2nd Oct 2023

Polish backpedal on windfarms put EU funds at risk

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Draft legislation in Poland aimed at relaxing some of Europe's strictest laws surrounding onshore wind-turbines has been derailed by a surprise last minute amendment, which could put Poland back on a collision course with the EU.

The draft law had been expected to allow municipalities to change the restriction to 500 metres between homes and turbines, effectively making it easier to build on-shore wind farms.

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The current "10H" law, which was introduced by the ruling Law and Justice party (PiS) in 2016, prohibits the construction of wind turbines within a distance of 10 times their length from residential buildings or national parks, effectively a minimum distance of 2,000 metres. This effectively blocked any development of onshore wind since 2016, because this law only allowed wind turbines to be built on only two percent of Poland's territory. 10H would still apply for national parks and in municipalities that want it.

Hand-written amendment

The amendment was introduced by Marek Suski, chairman of the parliamentary energy committee, of the PiS, by means of a handwritten-note during the debate in Poland's parliament the Sejm on 27 January. The newly-proposed amendment would set the minimum distance at 700 metres, which experts say will severely limit investment opportunities in renewables in Poland and even threaten energy security.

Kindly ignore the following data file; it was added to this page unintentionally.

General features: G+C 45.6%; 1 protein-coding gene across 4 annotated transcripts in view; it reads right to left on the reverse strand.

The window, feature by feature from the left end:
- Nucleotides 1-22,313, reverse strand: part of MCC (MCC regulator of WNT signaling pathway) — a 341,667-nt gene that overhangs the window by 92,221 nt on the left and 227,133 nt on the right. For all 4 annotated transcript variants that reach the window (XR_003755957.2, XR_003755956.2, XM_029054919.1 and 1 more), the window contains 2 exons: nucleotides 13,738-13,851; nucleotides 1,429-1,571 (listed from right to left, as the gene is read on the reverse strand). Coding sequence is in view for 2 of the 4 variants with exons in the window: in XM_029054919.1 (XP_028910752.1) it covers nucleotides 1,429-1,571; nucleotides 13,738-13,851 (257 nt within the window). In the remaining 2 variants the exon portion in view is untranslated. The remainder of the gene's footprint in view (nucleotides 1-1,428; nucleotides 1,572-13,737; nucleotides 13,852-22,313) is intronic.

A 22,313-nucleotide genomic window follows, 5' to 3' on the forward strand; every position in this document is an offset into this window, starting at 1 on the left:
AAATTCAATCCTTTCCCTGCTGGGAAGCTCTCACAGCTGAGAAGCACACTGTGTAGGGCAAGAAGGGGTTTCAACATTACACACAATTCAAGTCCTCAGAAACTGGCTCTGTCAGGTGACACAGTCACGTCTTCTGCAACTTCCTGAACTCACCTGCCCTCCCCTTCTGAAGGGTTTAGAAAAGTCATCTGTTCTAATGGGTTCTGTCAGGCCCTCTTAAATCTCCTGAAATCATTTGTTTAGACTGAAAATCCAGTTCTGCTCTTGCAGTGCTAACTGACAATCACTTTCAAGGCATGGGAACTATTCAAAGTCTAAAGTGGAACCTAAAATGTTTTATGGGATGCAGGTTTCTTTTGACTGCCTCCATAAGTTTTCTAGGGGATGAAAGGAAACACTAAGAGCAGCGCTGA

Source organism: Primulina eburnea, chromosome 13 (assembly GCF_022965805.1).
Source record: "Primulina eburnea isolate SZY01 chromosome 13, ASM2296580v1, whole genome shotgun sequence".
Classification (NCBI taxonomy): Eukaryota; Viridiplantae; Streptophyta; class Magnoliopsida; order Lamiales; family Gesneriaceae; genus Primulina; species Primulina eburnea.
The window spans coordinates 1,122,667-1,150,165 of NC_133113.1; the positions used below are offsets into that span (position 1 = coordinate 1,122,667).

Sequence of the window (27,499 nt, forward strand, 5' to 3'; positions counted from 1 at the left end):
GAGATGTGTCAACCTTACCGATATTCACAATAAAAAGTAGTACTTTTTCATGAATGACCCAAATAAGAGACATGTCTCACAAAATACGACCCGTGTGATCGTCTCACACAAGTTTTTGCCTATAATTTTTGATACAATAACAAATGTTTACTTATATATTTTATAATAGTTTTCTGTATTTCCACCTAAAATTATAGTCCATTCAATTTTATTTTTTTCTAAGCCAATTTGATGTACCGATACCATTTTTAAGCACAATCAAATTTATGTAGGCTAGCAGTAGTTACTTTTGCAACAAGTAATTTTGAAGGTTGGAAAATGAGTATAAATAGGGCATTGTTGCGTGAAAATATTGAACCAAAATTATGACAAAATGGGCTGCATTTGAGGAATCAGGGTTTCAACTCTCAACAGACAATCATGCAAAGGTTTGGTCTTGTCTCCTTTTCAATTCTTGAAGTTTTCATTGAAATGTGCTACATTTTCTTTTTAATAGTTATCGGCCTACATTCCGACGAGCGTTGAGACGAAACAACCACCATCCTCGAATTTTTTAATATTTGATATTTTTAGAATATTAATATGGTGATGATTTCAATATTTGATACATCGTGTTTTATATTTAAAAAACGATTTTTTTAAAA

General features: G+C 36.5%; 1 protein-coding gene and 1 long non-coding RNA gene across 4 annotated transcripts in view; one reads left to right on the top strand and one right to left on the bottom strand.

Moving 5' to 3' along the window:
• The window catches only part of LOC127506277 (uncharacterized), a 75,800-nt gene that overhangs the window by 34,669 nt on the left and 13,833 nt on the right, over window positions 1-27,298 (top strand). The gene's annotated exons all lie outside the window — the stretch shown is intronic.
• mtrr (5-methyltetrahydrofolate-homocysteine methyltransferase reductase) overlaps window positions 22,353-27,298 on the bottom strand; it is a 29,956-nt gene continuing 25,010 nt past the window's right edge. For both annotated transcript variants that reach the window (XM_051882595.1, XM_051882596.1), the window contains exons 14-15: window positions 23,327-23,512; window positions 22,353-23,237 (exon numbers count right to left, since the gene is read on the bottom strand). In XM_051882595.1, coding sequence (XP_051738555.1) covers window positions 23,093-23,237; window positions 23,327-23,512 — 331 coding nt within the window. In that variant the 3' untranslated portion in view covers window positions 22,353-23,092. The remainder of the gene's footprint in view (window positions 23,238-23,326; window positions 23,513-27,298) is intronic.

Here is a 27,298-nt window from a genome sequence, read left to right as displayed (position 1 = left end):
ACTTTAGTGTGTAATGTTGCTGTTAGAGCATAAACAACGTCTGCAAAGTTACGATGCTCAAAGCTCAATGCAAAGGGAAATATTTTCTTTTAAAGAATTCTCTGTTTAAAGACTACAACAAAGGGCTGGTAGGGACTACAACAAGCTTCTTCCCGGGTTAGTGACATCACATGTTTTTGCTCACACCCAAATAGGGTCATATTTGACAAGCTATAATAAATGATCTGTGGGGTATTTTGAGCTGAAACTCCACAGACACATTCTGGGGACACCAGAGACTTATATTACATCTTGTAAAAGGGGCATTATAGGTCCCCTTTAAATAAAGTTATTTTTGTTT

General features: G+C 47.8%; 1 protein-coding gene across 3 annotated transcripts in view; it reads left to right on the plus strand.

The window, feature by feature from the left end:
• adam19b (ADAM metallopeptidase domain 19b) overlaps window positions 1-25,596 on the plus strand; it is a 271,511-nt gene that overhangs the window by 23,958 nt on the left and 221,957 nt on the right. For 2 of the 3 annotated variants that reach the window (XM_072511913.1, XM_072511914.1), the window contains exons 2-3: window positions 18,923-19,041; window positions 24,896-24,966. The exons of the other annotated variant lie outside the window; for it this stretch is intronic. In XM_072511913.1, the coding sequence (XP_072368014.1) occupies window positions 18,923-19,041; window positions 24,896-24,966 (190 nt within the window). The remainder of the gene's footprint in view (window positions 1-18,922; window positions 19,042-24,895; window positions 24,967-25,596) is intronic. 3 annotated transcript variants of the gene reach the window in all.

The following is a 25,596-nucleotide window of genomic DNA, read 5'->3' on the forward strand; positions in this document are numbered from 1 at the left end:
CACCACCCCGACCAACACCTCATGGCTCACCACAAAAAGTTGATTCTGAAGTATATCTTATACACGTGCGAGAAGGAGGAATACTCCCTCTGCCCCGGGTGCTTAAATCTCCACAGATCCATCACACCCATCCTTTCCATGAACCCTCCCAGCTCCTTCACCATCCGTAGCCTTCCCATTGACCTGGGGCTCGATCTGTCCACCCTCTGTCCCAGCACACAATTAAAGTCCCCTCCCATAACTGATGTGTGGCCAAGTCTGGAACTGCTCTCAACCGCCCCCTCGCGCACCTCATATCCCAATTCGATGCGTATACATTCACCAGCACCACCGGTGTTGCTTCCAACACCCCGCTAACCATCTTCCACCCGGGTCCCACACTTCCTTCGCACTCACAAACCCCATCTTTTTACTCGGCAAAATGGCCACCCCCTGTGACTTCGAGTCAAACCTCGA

Figures within PiS and the climate ministry had expected the draft legislation to pass as seen without the votes of their right-wing coalition partners and figures within the votes of the opposition, with this last-minute change surprising onlookers.

Analysis by the Polish Wind Energy Association shows that increasing the minimum distance to 700 metres reduces the possible installed capacity by approximately 60-70 percent.

According to the association's president Janusz Gajowiecki "without 500 metres, the wind farm act is a bummer — no new wind farm will be built for 10 years" adding that this amendment will have "tragic consequences for wind energy" that make it impossible to use the potential of Polish wind. "Instead of a dozen or so, only a few [gigawatts] of wind capacity will be created. This is de facto a further blocking of onshore wind energy. This is incomprehensible in the face of the energy crisis and dramatically high energy prices"

Controversy around windfarms

Wind farms are unpopular with PiS' mostly-rural base, many of whom patriotically support coal mining and believe that EU renewable energy targets are intended to make money for German companies, a common talking point in government-run media.